Adlington Hall country house in Cheshire, England

Adlington Hall is a country house near Adlington, Cheshire. The oldest part of the existing building, the Great Hall, was constructed between 1480 and 1505; the east wing was added in 1581. The Legh family has lived in the hall and in previous buildings on the same site since the early 14th century. After the house was occupied by Parliamentary forces during the Civil War, changes were made to the north wing, including encasing the Great Hall in brick, inserting windows, and installing an organ in the Great Hall. In the 18th century the house was inherited by Charles Legh who organised a series of major changes. These included building a new west wing, which incorporated a ballroom, and a south wing with a large portico. It is possible that Charles Legh himself was the architect for these additions. He also played a large part in planning and designing the gardens, woodland and parkland, which included a number of buildings of various types, including a bridge known as the Chinese Bridge that carried a summerhouse.

St Bartholomews Church, Thurstaston Church in Merseyside, England

St Bartholomew's Church is in the village of Thurstaston, Wirral, Merseyside, England. It is an active Anglican parish church in the diocese of Chester, the archdeaconry of Chester, and the deanery of Wirral North. The church is recorded in the National Heritage List for England as a designated Grade II* listed building.

Chorley Old Hall Grade I listed English country house in Cheshire East, United Kingdom

Chorley Old Hall is a moated manor house on the B5359 road to the southwest of Alderley Edge, Cheshire, England. The house is recorded in the National Heritage List for England as a designated Grade I listed building, and the moated site is a scheduled monument. It is the oldest inhabited country house in Cheshire and consists of two ranges, one medieval and the other Elizabethan.

Thornton Manor Historic manor house in Thornton Hough, UK

Thornton Manor is a large manor house in the village of Thornton Hough, Wirral, Merseyside, England. It is recorded in the National Heritage List for England as a designated Grade II* listed building. The house was first built in the middle of the 19th century and has been altered and extended in a number of phases since. From 1888 to the end of the 20th century the house was occupied by the Viscounts Leverhulme.

Saighton Grange Grade I listed English country house in the United Kingdom

Saighton Grange originated as a monastic grange. It was later converted into a country house and, as of 2013, the building is used as a school. It is located in Saighton, Cheshire, England. The only surviving part of the monastic grange is the gatehouse, which is recorded in the National Heritage List for England as a designated Grade I listed building, and is one of only two surviving monastic manorial buildings in Cheshire, the other being Ince Manor. The rest of the building is listed at Grade II, as is its chapel.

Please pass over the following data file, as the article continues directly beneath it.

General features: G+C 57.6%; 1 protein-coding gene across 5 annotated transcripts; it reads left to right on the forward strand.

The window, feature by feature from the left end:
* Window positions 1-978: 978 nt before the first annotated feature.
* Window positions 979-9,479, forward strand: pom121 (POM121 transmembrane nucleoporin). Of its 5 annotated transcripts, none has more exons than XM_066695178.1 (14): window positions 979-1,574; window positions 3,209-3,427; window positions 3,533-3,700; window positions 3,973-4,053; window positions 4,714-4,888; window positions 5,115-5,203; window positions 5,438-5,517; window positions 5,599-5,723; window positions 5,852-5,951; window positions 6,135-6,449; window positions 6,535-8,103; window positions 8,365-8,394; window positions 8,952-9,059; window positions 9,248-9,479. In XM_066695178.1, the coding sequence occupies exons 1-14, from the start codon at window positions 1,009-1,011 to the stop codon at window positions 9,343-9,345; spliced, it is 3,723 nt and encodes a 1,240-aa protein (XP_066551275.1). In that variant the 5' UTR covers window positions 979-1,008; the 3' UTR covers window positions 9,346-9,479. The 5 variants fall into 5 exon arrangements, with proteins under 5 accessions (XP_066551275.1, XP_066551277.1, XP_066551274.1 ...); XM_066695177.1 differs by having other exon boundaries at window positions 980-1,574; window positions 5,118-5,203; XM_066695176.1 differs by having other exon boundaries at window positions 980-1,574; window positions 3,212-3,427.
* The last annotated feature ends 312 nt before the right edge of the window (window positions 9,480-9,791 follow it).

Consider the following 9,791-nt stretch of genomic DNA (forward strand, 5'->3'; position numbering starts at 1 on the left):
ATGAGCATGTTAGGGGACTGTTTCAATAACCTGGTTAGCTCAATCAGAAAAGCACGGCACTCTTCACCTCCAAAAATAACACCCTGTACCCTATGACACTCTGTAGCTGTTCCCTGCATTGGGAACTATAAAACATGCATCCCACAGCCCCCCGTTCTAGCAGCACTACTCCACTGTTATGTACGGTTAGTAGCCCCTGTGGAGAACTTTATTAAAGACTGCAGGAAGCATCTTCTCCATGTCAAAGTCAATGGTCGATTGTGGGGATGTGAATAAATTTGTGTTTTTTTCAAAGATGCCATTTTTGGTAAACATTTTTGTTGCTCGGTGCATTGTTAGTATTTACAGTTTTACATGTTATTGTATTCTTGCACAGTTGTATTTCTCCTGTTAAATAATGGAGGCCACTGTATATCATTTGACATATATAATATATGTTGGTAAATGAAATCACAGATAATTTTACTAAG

Shuttleworth Hall Grade I listed English country house in the United Kingdom

Shuttleworth Hall is a 17th-century manor house in the civil parish of Hapton in Lancashire, England. It is protected as a Grade I listed building.

Lower Huxley Hall country house in Huxley, Cheshire, UK

Lower Huxley Hall is a moated manor house in Cheshire, England, located about 6.5 miles (10 km) southeast of Chester. It lies roughly halfway between the villages of Huxley and Hargrave, It dates from the late 15th century, with major additions and alterations in the 17th century. A small addition was made to the rear in the 19th century. It was originally a courtyard house, but only two wings remain. The house is designated by English Heritage as a Grade II* listed building.

Lymm Hall is a moated country house in the village suburb of Lymm in Warrington, Cheshire, England. It is recorded in the National Heritage List for England as a designated Grade II* listed building.

Manor Church Centre, Egremont Church in Merseyside, England

The Manor Church Centre was a combined church and church hall on Seabank Road, Egremont, Merseyside, England. It was built in 1907–08 as Egremont Presbyterian Church, later became Egremont United Reformed Church, and in 1994 joined with a local Methodist church to become the Manor Church Centre. The church was designed by Briggs, Wolstenholme and Thornley, is constructed in sandstone, and is in a mixture of Arts and Crafts and Gothic Revival styles. The church is notable for the stained glass in its windows. The church and hall are recorded in the National Heritage List for England as a designated Grade II listed building. The church was closed c. 2011 as a result of dwindling congregation numbers.

St Marys Church, Preston Church in Lancashire, England

St Mary's Church is in St Mary's Street, Preston, Lancashire, England. It is a redundant Anglican parish church, and was converted into a conservation centre in 2006. The church is recorded in the National Heritage List for England as a designated Grade II listed building.

St Marys Church, Presbytery and Convent, Little Crosby Church in Merseyside, England